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Posted on May 22, 2007 in Electronic Games, Front Page Features

HPS Campaign Vicksburg Review

By Mike Tomlin

The Union player’s ultimate objective is of course to occupy Vicksburg and in the process to destroy or capture the Confederate army. The Confederates have to attempt to deny Vicksburg to the Union, or at the very least to preserve their forces. Due to the nature of the campaign, the Union player, except for an initial encounter after crossing a river, must win every engagement to continue the advance and succeed in the campaign. Likewise, the Confederates need only inflict one defeat. This gives a definite character to the game, and focuses the Rebel gamer on the need to always think of the next battle and preserve his forces, once a defeat looks probable. Fight, retreat and fight again is the order of the day. His last task at Vicksburg, if all other options have failed, is to try and achieve a successful breakout and exit as many troops as possible via certain hexes.

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Without doubt the Confederates played the original campaign badly, but were hamstrung by the constant need to garrison and screen Vicksburg, even with a Union army in their rear. Here is the opportunity to try and come up with a better strategy and use your developing tactical skills. The Rebels are almost always outnumbered but have the advantage of being able to accept a draw in a fight whereas the Union side must always win, which has a definite effect on strategy in this game.

Where the game does differ from many of its predecessors, and where there is some criticism, is in the complexity of the campaign decision tree. In other games players have become used to seeing three, sometimes four, options to choose from, giving nine or more variations of result. Without exception both sides only have two available options each turn, resulting in only four permutations of result, which not only limits the variety but also the long term replayability of the game. A few more would have been nice but it can be argued that the nature of the campaign resulted in fewer choices.

This is not a game where constant careless attacking will achieve results in the long run. Instead, manoeuvre and the steady build up of defensive lines and attacking forces, supported by adequate reserves and carefully sited artillery, is the way to win. Control of units and maintaining organisational structures is essential. Reinforcements arrive at scheduled intervals throughout many battles and must be used correctly. The only way to fight a successful battle is to attempt to replicate the true tactics of the time with units moving and fighting in their brigades, divisions and corps, and with careful husbanding and usage of reserves. This not only provides a more historic feel to the game but will also achieve better results. As always, careful watching of flanks, particularly on these large maps, will be necessary, and will offer security, whether defending a line or advancing into the unknown.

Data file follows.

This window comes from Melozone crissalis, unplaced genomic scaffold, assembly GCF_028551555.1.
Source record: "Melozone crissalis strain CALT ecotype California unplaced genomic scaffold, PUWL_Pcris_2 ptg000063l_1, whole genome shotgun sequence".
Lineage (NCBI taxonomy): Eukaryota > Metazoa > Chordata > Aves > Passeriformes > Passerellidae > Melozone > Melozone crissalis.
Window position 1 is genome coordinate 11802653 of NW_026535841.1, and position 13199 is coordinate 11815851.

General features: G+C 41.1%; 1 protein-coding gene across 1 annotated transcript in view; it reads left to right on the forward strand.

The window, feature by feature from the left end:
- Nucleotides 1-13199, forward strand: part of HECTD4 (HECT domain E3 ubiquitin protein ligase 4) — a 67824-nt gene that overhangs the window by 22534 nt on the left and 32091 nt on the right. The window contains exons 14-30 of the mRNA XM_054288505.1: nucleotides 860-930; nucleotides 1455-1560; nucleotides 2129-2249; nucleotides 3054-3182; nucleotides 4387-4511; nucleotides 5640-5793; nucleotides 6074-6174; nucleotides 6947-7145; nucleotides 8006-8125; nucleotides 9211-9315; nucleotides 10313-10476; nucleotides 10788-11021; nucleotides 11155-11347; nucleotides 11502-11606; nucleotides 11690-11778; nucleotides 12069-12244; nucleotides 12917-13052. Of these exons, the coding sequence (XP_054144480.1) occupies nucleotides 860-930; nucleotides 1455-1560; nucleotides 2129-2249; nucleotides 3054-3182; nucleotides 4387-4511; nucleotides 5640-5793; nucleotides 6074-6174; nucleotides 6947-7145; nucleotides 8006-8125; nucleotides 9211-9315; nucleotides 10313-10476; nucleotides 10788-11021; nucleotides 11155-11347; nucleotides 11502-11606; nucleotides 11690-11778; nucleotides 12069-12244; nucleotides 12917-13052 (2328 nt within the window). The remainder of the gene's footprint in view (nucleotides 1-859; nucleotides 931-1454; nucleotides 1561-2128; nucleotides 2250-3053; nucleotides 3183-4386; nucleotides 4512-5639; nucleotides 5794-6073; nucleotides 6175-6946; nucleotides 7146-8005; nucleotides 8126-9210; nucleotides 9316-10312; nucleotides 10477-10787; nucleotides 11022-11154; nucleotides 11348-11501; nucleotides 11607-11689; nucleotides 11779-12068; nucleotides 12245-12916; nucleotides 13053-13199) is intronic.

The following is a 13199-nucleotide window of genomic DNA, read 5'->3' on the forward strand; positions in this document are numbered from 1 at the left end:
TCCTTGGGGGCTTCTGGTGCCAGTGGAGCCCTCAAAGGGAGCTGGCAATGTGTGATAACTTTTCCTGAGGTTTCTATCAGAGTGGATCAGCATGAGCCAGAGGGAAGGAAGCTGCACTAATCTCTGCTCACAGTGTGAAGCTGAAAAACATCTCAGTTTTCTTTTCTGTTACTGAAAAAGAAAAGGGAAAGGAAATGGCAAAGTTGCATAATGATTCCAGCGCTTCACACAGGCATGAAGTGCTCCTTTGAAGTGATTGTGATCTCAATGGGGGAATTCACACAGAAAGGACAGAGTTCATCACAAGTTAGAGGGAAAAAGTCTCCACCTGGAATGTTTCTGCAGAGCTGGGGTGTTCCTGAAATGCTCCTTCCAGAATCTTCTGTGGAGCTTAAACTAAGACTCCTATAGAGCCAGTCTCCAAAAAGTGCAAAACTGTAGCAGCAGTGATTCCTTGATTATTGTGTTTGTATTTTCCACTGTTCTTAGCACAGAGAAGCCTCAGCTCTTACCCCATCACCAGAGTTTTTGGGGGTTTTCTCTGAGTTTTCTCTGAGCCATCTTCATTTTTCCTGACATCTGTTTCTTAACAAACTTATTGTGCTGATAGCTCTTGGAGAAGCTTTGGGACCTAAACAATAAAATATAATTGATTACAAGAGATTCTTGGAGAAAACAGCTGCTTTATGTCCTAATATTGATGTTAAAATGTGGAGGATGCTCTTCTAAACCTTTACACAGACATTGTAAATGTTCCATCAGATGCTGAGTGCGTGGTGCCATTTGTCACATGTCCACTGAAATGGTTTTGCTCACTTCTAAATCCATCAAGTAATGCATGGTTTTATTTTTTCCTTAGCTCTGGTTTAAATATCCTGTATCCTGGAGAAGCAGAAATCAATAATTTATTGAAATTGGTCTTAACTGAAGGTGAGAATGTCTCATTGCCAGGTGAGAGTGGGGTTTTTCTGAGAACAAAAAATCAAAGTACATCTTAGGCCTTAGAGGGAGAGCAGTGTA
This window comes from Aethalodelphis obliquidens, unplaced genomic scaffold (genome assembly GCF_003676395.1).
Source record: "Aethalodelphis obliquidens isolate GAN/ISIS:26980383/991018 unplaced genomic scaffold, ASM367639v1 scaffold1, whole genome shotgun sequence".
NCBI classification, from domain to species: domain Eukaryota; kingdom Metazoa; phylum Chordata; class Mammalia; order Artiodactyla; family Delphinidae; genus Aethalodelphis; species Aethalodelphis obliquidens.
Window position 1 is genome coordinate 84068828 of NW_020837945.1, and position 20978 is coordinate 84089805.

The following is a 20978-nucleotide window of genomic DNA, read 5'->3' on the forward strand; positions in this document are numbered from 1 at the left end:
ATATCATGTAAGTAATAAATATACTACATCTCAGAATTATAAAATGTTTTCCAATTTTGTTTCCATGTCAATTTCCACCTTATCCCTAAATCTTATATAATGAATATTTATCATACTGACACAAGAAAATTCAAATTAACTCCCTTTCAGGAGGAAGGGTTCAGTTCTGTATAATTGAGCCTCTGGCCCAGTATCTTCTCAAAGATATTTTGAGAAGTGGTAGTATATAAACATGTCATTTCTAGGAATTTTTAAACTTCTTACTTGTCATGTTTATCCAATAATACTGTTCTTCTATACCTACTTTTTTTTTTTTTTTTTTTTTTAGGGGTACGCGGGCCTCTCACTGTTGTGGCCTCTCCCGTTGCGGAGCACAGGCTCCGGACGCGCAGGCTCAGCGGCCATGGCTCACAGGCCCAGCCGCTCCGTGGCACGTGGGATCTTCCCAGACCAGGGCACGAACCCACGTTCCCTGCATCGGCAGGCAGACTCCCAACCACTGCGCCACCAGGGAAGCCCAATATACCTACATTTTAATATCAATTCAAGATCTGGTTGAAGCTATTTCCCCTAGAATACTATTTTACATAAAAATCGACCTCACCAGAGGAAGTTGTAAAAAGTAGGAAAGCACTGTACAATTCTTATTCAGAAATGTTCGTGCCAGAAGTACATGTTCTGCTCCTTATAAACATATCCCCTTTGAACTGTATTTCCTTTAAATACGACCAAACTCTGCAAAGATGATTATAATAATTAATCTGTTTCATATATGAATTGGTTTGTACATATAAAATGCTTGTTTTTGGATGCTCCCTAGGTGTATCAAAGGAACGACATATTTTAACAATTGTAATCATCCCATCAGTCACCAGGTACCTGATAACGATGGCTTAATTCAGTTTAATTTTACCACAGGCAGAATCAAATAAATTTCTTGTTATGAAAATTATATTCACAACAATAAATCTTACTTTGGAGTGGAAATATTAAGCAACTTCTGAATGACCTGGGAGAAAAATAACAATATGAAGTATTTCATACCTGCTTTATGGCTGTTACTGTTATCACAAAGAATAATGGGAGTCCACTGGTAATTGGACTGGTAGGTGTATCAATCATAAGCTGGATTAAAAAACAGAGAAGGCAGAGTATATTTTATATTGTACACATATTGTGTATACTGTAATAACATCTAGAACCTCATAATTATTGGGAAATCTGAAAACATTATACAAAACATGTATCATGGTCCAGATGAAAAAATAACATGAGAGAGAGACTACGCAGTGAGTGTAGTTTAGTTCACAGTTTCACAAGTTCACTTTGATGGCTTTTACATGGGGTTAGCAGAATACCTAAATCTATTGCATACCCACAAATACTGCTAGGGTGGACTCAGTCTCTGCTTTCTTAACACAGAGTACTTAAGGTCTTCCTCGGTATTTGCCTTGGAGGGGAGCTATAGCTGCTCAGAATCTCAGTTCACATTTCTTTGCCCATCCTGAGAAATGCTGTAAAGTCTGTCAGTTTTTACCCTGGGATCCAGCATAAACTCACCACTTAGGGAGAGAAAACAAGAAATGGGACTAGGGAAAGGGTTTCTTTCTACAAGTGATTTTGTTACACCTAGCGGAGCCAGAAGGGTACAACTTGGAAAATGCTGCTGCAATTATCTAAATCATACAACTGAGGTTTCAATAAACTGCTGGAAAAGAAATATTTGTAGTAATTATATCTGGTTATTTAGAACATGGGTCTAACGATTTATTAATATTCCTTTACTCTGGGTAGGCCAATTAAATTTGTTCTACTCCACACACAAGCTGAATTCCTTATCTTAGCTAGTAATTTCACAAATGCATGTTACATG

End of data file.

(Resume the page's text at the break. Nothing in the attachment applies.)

The AI makes a good opponent for those unfamiliar with the game engine, but the game truly comes into its own when played against a human opponent , either by email or head to head. The user base for all these games is strong, with several clubs in existence covering players of all levels of ability. This, together with the capacity to produce new scenarios/campaigns via the included editors gives the game great replayability. Hot seat or PBEM options are available and as mentioned before the user community for these games is thriving and welcomes new members.

For the genre, the graphics are of decent quality with a variety of views available. Those more familiar with the high end graphics found in most real time strategy games these days will undoubtedly be disappointed, but if they can see past this should find the gaming experience rewarding. The sound is good with realistic weaponry effects and a variety of excellent songs from the period playable in the background. The controls are simple and easy to master, with a wide variety of options via mouse, keyboard or menu, and the interface is generally as good As any game of this type. The documentation and installation are up to HPS usual high standards.

Vicksburg is a great addition to the HPS stable, and offers a chance to play a campaign that has been rarely, if ever, attempted in a computer game. It has a distinctive flavour and the need for the Union to always achieve victory in the campaign elements provides an added dimension. More scenarios and a more complicated campaign offering a greater variety to the game would have been a nice touch. For aficionados of the series, and those interested in the Civil War, it is an excellent title to get. For those new to this period or type of game, it’s one that can be picked up and played quite easily, although true skill will only come with experience.

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